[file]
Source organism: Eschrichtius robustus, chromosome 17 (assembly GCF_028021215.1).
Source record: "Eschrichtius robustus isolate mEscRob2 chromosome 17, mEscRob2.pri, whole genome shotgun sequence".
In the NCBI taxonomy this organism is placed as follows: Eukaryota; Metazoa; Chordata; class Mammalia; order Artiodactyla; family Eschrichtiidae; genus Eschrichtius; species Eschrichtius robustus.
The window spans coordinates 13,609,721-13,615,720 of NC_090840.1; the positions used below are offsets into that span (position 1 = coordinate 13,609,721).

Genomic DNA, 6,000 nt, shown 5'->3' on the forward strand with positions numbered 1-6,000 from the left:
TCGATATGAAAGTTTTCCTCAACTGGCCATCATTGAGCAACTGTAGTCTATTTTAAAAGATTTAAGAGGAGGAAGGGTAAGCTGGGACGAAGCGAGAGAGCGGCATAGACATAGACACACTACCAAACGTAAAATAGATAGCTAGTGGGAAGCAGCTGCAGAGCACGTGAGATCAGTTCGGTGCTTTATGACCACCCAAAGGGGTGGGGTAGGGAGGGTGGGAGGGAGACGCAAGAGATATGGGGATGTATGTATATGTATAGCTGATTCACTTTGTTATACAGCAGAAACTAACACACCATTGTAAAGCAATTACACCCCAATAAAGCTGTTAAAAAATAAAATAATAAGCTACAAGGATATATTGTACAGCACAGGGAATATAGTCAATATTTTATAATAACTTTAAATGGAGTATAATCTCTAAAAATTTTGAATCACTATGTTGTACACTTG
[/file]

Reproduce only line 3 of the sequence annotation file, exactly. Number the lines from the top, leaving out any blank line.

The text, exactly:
In the NCBI taxonomy this organism is placed as follows: Eukaryota; Metazoa; Chordata; class Mammalia; order Artiodactyla; family Eschrichtiidae; genus Eschrichtius; species Eschrichtius robustus.